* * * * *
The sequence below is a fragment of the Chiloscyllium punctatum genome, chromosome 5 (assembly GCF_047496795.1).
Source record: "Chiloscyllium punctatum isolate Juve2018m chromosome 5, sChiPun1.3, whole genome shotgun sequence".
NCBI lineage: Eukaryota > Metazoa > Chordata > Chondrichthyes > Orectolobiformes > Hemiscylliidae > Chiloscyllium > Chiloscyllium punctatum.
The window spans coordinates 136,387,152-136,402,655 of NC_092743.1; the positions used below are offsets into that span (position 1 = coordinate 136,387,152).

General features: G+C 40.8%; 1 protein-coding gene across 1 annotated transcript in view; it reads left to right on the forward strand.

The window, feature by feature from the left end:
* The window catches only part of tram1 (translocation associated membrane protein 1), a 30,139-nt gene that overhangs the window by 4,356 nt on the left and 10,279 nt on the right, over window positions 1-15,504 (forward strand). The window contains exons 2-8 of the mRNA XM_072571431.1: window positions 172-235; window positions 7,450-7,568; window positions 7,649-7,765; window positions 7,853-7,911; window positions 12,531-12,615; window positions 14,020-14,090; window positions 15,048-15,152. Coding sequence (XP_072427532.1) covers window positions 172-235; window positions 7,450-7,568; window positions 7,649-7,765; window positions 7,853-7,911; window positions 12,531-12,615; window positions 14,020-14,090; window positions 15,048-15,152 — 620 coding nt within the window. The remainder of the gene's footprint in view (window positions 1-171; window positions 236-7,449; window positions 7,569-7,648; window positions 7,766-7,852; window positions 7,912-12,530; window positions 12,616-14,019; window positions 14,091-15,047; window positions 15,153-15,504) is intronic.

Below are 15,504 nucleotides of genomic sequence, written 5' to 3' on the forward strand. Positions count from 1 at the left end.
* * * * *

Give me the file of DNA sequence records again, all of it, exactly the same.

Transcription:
The sequence below is a fragment of the Chiloscyllium punctatum genome, chromosome 5 (assembly GCF_047496795.1).
Source record: "Chiloscyllium punctatum isolate Juve2018m chromosome 5, sChiPun1.3, whole genome shotgun sequence".
NCBI lineage: Eukaryota > Metazoa > Chordata > Chondrichthyes > Orectolobiformes > Hemiscylliidae > Chiloscyllium > Chiloscyllium punctatum.
The window spans coordinates 136,387,152-136,402,655 of NC_092743.1; the positions used below are offsets into that span (position 1 = coordinate 136,387,152).

General features: G+C 40.8%; 1 protein-coding gene across 1 annotated transcript in view; it reads left to right on the forward strand.

The window, feature by feature from the left end:
* The window catches only part of tram1 (translocation associated membrane protein 1), a 30,139-nt gene that overhangs the window by 4,356 nt on the left and 10,279 nt on the right, over window positions 1-15,504 (forward strand). The window contains exons 2-8 of the mRNA XM_072571431.1: window positions 172-235; window positions 7,450-7,568; window positions 7,649-7,765; window positions 7,853-7,911; window positions 12,531-12,615; window positions 14,020-14,090; window positions 15,048-15,152. Coding sequence (XP_072427532.1) covers window positions 172-235; window positions 7,450-7,568; window positions 7,649-7,765; window positions 7,853-7,911; window positions 12,531-12,615; window positions 14,020-14,090; window positions 15,048-15,152 — 620 coding nt within the window. The remainder of the gene's footprint in view (window positions 1-171; window positions 236-7,449; window positions 7,569-7,648; window positions 7,766-7,852; window positions 7,912-12,530; window positions 12,616-14,019; window positions 14,091-15,047; window positions 15,153-15,504) is intronic.

Below are 15,504 nucleotides of genomic sequence, written 5' to 3' on the forward strand. Positions count from 1 at the left end.